Huckleberry Homestead Reflections
One thing I love about Homesteading is that nothing stays the same — growing/decomposing, summer/winter, storing/consuming.
You come to value the moment — savor the possibilities of this day. Even though the returning seasons may rhyme, they are never exactly the same.
Some summers are wet and cool and I wonder if I’m ever going to taste a garden-ripen tomato. Yet, it may end up being a phenomenal year for fresh peas.
After a few months of weeding, I don’t want to even look at the garden. But before I know it, the first fall frost has come and we move on to hunting and butchering.
Soon you forget the number of the year — 2000, 2006, 2012 — and you use memories to name them. Remember the year we built the house. Remember the year the strawberries were so sweet they seemed to taste like berry concentrate. Remember the year our dog, Serus, died of old age after a long and productive life?
Last night, Jordy saw his first hummingbird moth this year. He took a picture to capture the moment knowing that even though he will see one again, it will probably not be on Mom’s petunias in the moonlight.
Huckleberry Homestead’s “State of the Onion Address” Garden Update.
Jordy found the first ripe strawberry this week and more are coming on. The radishes (part II) are ready and the kohlrabi are starting to get enough size on them to pick. We’re still picking lots of lettuce mix, green onions and a few baby carrots we’ve thinned. There is probably one more week left for garlic scapes. So far we’ve enjoyed them in pesto, eggs, stir fry and fajitas. Cilantro, rosemary, chives and lovage are ready but the basil and green beans are still trying to recover from the cool weather. We’ve opened up the last jar of dilly beans so I hope we see some green beans later this summer. I’m expecting to see the sugar pod peas any day.
And last but not least, the huckleberries are
ripe along the trail!!!
Asparagus and the spinach are done for the year. However, I may plant some more spinach in August for a fall crop.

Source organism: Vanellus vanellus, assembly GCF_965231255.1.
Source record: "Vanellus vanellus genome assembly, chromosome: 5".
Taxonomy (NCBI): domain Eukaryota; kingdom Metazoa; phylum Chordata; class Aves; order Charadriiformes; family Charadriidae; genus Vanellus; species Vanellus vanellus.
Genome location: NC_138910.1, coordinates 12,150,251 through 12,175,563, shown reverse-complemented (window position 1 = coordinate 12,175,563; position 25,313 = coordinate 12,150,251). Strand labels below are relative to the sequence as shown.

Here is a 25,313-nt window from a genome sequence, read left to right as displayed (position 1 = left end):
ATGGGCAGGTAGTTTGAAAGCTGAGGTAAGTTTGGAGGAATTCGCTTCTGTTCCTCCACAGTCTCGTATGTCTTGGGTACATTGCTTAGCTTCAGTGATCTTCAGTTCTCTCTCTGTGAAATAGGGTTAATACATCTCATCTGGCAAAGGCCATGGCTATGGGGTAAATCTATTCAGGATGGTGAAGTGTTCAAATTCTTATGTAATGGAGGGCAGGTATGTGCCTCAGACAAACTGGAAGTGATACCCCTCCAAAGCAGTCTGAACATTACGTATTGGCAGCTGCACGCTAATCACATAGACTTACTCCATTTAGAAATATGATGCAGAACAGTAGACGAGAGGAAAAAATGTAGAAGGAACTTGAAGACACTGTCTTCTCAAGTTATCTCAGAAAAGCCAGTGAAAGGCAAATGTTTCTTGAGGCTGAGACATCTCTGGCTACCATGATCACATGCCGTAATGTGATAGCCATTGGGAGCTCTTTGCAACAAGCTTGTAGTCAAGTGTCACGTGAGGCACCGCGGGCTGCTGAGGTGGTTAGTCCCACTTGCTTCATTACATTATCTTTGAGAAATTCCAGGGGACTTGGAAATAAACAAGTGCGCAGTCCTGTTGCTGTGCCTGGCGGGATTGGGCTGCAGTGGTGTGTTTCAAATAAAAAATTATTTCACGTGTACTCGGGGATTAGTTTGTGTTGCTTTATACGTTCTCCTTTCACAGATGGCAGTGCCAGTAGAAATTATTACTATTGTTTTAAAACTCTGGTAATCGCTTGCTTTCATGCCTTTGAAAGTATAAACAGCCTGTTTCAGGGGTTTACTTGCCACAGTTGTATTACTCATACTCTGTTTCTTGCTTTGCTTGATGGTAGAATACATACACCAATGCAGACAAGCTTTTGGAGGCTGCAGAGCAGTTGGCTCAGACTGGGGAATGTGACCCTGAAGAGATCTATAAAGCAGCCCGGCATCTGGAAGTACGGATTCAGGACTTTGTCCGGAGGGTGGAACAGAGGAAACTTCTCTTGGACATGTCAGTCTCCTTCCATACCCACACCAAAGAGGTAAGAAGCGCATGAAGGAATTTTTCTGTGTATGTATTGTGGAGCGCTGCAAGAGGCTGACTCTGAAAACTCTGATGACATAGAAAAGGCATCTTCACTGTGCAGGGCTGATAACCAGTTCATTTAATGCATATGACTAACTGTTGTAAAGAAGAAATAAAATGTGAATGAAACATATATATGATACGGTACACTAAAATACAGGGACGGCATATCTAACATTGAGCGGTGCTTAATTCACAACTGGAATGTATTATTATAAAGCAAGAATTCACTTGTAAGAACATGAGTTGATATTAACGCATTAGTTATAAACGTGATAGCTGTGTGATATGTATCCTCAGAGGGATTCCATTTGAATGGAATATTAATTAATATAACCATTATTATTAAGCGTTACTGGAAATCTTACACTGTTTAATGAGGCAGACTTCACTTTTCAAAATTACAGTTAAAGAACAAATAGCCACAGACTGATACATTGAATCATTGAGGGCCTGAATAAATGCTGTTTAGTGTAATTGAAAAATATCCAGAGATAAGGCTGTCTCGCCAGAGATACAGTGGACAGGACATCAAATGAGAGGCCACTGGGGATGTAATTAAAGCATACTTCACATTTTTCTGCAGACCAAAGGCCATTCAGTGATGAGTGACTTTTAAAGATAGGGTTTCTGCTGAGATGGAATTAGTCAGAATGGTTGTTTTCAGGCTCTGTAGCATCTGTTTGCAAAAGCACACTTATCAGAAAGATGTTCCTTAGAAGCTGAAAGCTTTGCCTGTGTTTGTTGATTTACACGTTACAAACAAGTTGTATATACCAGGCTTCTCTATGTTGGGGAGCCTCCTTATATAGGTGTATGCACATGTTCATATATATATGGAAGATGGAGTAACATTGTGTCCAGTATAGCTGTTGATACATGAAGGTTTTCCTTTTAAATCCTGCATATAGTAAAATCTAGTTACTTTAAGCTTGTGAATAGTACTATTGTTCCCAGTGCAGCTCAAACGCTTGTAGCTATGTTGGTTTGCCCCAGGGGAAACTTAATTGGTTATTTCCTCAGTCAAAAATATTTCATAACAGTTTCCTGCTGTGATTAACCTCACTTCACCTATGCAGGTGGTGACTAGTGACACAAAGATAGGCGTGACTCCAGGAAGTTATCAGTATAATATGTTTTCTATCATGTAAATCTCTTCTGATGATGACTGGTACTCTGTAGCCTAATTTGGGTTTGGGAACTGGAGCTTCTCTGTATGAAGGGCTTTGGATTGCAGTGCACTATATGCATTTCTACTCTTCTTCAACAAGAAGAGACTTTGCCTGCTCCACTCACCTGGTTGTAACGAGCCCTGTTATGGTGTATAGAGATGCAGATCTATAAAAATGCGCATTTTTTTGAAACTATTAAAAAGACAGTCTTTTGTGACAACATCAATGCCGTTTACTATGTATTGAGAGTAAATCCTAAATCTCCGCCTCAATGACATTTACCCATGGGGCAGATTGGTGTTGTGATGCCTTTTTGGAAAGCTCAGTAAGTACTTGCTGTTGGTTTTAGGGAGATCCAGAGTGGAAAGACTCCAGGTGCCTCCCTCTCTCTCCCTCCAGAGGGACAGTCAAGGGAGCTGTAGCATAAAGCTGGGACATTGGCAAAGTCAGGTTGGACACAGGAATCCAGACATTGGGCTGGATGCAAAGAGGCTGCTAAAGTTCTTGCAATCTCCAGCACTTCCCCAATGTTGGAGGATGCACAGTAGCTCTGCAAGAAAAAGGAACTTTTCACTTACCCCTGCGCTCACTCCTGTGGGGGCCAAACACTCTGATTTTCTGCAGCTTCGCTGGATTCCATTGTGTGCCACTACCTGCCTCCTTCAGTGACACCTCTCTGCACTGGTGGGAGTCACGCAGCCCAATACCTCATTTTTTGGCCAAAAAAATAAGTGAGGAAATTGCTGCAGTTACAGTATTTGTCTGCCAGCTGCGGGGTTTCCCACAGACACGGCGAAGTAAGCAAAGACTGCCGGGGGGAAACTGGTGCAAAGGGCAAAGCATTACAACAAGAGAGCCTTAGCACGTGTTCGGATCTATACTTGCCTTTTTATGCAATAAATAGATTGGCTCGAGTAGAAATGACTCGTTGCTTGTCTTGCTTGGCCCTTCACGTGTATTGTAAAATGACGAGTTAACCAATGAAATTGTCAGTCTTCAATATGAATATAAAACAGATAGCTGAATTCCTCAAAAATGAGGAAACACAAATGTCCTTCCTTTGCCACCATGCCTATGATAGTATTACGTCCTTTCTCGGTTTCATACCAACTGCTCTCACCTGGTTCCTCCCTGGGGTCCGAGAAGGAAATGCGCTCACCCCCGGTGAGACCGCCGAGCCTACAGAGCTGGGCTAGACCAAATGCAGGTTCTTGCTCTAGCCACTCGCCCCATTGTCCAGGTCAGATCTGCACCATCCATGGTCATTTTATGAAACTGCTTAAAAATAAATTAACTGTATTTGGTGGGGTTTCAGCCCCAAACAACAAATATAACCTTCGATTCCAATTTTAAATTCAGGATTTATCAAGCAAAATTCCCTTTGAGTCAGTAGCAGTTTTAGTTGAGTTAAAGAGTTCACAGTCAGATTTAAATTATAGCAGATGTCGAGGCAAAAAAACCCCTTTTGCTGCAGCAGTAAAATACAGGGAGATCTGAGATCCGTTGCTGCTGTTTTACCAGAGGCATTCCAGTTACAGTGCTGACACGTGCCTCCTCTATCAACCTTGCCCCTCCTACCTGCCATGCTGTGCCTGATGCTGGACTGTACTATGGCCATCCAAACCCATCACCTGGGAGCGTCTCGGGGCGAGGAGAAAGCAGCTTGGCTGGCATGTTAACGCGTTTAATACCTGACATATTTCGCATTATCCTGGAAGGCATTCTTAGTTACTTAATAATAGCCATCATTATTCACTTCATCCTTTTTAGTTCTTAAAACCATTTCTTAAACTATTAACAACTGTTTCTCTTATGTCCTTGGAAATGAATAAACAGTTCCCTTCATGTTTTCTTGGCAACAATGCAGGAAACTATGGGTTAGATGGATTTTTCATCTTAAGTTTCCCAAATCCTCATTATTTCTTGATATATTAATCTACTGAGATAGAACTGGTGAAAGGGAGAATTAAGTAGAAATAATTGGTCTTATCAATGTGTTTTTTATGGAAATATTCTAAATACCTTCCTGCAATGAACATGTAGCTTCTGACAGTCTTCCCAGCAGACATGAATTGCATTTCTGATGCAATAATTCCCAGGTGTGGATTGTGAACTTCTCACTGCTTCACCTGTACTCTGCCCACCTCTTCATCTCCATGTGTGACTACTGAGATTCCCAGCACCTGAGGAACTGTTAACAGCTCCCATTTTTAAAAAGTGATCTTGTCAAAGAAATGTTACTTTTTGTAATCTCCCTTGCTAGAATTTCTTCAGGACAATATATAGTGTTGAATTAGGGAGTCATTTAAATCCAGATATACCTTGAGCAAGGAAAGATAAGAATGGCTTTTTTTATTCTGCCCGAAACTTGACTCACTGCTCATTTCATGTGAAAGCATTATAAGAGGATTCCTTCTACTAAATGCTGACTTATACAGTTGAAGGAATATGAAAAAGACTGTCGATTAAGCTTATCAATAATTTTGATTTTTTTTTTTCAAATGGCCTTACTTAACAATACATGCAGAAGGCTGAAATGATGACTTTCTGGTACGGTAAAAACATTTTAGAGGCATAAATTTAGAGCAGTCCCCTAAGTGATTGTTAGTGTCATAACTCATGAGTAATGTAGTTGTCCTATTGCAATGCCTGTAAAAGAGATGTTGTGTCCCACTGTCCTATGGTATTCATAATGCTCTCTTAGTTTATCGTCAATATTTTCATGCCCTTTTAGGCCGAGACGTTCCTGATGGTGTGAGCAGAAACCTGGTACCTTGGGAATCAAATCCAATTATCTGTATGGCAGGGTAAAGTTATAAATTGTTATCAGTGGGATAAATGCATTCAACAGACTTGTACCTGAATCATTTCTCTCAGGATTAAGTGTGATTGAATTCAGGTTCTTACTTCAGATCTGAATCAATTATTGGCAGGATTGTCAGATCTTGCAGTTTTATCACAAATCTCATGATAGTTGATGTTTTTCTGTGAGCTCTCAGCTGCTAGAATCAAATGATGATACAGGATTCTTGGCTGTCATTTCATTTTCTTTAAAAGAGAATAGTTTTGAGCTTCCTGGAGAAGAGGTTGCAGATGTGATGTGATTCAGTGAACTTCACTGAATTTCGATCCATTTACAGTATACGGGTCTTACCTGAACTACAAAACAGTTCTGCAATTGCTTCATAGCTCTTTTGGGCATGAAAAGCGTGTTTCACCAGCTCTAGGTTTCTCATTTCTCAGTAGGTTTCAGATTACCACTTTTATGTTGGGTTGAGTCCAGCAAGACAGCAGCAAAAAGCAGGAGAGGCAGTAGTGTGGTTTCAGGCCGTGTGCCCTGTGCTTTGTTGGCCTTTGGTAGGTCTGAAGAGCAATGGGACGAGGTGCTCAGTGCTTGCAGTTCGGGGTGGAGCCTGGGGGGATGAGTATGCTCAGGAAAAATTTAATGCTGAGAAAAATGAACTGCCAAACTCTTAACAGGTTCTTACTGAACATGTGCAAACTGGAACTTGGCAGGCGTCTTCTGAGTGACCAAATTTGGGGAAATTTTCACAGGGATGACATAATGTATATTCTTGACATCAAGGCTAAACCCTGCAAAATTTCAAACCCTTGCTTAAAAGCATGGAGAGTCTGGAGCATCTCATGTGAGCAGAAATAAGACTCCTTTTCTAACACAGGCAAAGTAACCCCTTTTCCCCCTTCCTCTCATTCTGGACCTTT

I’ve just planted some cabbage seed for a late crop. Rachel just helped me plant the 2nd set of kohlrabi starts in the garden. We’ll be starting a few more plants — lettuce, cilantro, kohlrabi, turnips, basil — to extend our harvest but mostly we are now trying to stay ahead of the weeds.
So grab a basket and help yourself to the garden when you stay with us–you can’t get veggies any fresher!!
Have some fun cooking outdoors.
• Choice of meat–hamburger, boneless chicken breast, roast beef, etc
• Potatoes, carrots and onions (thinly sliced)
• Campbell’s Cream of Something Soup
On a large piece of heavy duty foil, place some meat, potatoes, carrots and onion. Top with a spoonful of Cream of Something Soup. Bring foil up and around. Fold and seal all edges. Place in medium to medium-low coals, rotating as needed. Check by opening slightly and piercing veges with a fork. When veggies are tender, it’s ready to eat.
Campfire Pot Pie
Yummy, hot and filling.
• Sliced bread
• Canned chicken, turkey or roast beef, drained
• Can of mixed vegetables, drained
• Canned gravy
Butter bread and place one slice, butter-side down in pie iron. Scoop some meat, veges and gravy in the center of the bread (go easy on the gravy–don’t want to make it too soggy). Top with another slice of bread, butter-side up. Clamp pie iron and trim off excess bread. Cook over medium coals until bread is toasted.
Huckleberry Homestead seeds
Best Corn on the Cob
The best corn I have ever eaten. Simple and yummy.
Soak corn, leaving on the husks, in cold water. Place on grill over medium coals. Cook 20-25 minutes rotating as needed. Remove from fire and remove the husks (it’s hot-be careful). Drizzle with butter, sprinkle with salt and enjoy.
Random thoughts on the homesteading life by Christine Dick,
co-founder and Chief Bottle-Washer at Huckleberry Tent and Breakfast.
I love sharing with others our lifestyle, but you can enjoy more on this page. Check out my recipes and seeds!